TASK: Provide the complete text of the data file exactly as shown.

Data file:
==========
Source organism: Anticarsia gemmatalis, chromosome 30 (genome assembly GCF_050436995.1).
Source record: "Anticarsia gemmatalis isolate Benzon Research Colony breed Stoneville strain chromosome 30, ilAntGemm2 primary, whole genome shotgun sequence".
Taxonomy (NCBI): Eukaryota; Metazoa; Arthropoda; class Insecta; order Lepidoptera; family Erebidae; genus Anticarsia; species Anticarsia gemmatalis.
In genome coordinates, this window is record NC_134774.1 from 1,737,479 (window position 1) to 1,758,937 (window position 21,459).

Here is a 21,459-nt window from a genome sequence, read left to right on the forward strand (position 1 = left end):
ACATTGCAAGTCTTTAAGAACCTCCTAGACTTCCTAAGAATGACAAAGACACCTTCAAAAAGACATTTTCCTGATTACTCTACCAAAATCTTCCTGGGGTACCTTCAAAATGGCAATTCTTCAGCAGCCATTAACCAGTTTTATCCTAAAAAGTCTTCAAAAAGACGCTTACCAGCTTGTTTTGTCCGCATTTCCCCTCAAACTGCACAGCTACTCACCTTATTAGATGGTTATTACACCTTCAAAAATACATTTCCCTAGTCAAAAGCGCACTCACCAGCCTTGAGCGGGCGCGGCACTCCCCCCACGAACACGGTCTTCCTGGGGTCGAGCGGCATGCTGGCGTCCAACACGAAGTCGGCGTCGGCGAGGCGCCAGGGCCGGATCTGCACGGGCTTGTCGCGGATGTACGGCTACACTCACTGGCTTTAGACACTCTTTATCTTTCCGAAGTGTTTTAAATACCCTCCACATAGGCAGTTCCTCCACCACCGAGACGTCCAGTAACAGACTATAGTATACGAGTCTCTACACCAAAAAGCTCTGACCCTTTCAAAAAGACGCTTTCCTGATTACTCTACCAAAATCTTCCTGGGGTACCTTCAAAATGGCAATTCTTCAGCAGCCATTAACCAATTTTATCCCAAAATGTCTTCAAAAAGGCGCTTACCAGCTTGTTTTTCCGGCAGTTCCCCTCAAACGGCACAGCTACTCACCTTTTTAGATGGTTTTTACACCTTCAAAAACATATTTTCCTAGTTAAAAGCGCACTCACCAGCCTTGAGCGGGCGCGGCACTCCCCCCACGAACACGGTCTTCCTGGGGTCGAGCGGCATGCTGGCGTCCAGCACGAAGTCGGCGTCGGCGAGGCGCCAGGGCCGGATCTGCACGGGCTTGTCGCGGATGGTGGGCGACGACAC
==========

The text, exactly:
Source organism: Anticarsia gemmatalis, chromosome 30 (genome assembly GCF_050436995.1).
Source record: "Anticarsia gemmatalis isolate Benzon Research Colony breed Stoneville strain chromosome 30, ilAntGemm2 primary, whole genome shotgun sequence".
Taxonomy (NCBI): Eukaryota; Metazoa; Arthropoda; class Insecta; order Lepidoptera; family Erebidae; genus Anticarsia; species Anticarsia gemmatalis.
In genome coordinates, this window is record NC_134774.1 from 1,737,479 (window position 1) to 1,758,937 (window position 21,459).

Here is a 21,459-nt window from a genome sequence, read left to right on the forward strand (position 1 = left end):
ACATTGCAAGTCTTTAAGAACCTCCTAGACTTCCTAAGAATGACAAAGACACCTTCAAAAAGACATTTTCCTGATTACTCTACCAAAATCTTCCTGGGGTACCTTCAAAATGGCAATTCTTCAGCAGCCATTAACCAGTTTTATCCTAAAAAGTCTTCAAAAAGACGCTTACCAGCTTGTTTTGTCCGCATTTCCCCTCAAACTGCACAGCTACTCACCTTATTAGATGGTTATTACACCTTCAAAAATACATTTCCCTAGTCAAAAGCGCACTCACCAGCCTTGAGCGGGCGCGGCACTCCCCCCACGAACACGGTCTTCCTGGGGTCGAGCGGCATGCTGGCGTCCAACACGAAGTCGGCGTCGGCGAGGCGCCAGGGCCGGATCTGCACGGGCTTGTCGCGGATGTACGGCTACACTCACTGGCTTTAGACACTCTTTATCTTTCCGAAGTGTTTTAAATACCCTCCACATAGGCAGTTCCTCCACCACCGAGACGTCCAGTAACAGACTATAGTATACGAGTCTCTACACCAAAAAGCTCTGACCCTTTCAAAAAGACGCTTTCCTGATTACTCTACCAAAATCTTCCTGGGGTACCTTCAAAATGGCAATTCTTCAGCAGCCATTAACCAATTTTATCCCAAAATGTCTTCAAAAAGGCGCTTACCAGCTTGTTTTTCCGGCAGTTCCCCTCAAACGGCACAGCTACTCACCTTTTTAGATGGTTTTTACACCTTCAAAAACATATTTTCCTAGTTAAAAGCGCACTCACCAGCCTTGAGCGGGCGCGGCACTCCCCCCACGAACACGGTCTTCCTGGGGTCGAGCGGCATGCTGGCGTCCAGCACGAAGTCGGCGTCGGCGAGGCGCCAGGGCCGGATCTGCACGGGCTTGTCGCGGATGGTGGGCGACGACAC